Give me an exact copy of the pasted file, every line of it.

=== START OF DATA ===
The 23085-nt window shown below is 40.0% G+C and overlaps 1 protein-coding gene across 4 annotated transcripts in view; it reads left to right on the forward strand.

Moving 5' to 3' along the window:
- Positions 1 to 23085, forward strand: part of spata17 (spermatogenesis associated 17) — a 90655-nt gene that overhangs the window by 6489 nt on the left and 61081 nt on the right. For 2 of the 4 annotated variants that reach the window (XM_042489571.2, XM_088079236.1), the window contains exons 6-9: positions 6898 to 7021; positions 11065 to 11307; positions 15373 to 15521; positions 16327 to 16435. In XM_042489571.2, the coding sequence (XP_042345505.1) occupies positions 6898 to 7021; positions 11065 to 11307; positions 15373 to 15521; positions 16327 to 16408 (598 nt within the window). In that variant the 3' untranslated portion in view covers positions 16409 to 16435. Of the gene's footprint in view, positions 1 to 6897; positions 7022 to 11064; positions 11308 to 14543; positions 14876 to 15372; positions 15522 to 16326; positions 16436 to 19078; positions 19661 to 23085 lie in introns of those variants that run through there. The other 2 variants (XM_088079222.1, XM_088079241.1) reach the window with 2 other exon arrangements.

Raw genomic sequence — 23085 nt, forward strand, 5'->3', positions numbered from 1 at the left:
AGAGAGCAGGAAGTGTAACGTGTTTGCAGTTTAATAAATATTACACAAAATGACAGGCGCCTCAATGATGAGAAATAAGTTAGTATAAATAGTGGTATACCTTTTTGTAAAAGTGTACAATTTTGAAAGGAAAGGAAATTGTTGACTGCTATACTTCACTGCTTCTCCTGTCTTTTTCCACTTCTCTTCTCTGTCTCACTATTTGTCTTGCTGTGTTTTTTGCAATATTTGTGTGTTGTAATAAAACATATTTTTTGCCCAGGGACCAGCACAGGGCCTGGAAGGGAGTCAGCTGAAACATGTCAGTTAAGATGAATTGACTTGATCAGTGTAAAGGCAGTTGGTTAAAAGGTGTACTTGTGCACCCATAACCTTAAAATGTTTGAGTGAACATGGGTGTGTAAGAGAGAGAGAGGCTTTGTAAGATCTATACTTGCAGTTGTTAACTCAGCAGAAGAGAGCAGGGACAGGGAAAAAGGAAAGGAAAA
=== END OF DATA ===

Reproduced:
The 23085-nt window shown below is 40.0% G+C and overlaps 1 protein-coding gene across 4 annotated transcripts in view; it reads left to right on the forward strand.

Moving 5' to 3' along the window:
- Positions 1 to 23085, forward strand: part of spata17 (spermatogenesis associated 17) — a 90655-nt gene that overhangs the window by 6489 nt on the left and 61081 nt on the right. For 2 of the 4 annotated variants that reach the window (XM_042489571.2, XM_088079236.1), the window contains exons 6-9: positions 6898 to 7021; positions 11065 to 11307; positions 15373 to 15521; positions 16327 to 16435. In XM_042489571.2, the coding sequence (XP_042345505.1) occupies positions 6898 to 7021; positions 11065 to 11307; positions 15373 to 15521; positions 16327 to 16408 (598 nt within the window). In that variant the 3' untranslated portion in view covers positions 16409 to 16435. Of the gene's footprint in view, positions 1 to 6897; positions 7022 to 11064; positions 11308 to 14543; positions 14876 to 15372; positions 15522 to 16326; positions 16436 to 19078; positions 19661 to 23085 lie in introns of those variants that run through there. The other 2 variants (XM_088079222.1, XM_088079241.1) reach the window with 2 other exon arrangements.

Raw genomic sequence — 23085 nt, forward strand, 5'->3', positions numbered from 1 at the left:
AGAGAGCAGGAAGTGTAACGTGTTTGCAGTTTAATAAATATTACACAAAATGACAGGCGCCTCAATGATGAGAAATAAGTTAGTATAAATAGTGGTATACCTTTTTGTAAAAGTGTACAATTTTGAAAGGAAAGGAAATTGTTGACTGCTATACTTCACTGCTTCTCCTGTCTTTTTCCACTTCTCTTCTCTGTCTCACTATTTGTCTTGCTGTGTTTTTTGCAATATTTGTGTGTTGTAATAAAACATATTTTTTGCCCAGGGACCAGCACAGGGCCTGGAAGGGAGTCAGCTGAAACATGTCAGTTAAGATGAATTGACTTGATCAGTGTAAAGGCAGTTGGTTAAAAGGTGTACTTGTGCACCCATAACCTTAAAATGTTTGAGTGAACATGGGTGTGTAAGAGAGAGAGAGGCTTTGTAAGATCTATACTTGCAGTTGTTAACTCAGCAGAAGAGAGCAGGGACAGGGAAAAAGGAAAGGAAAA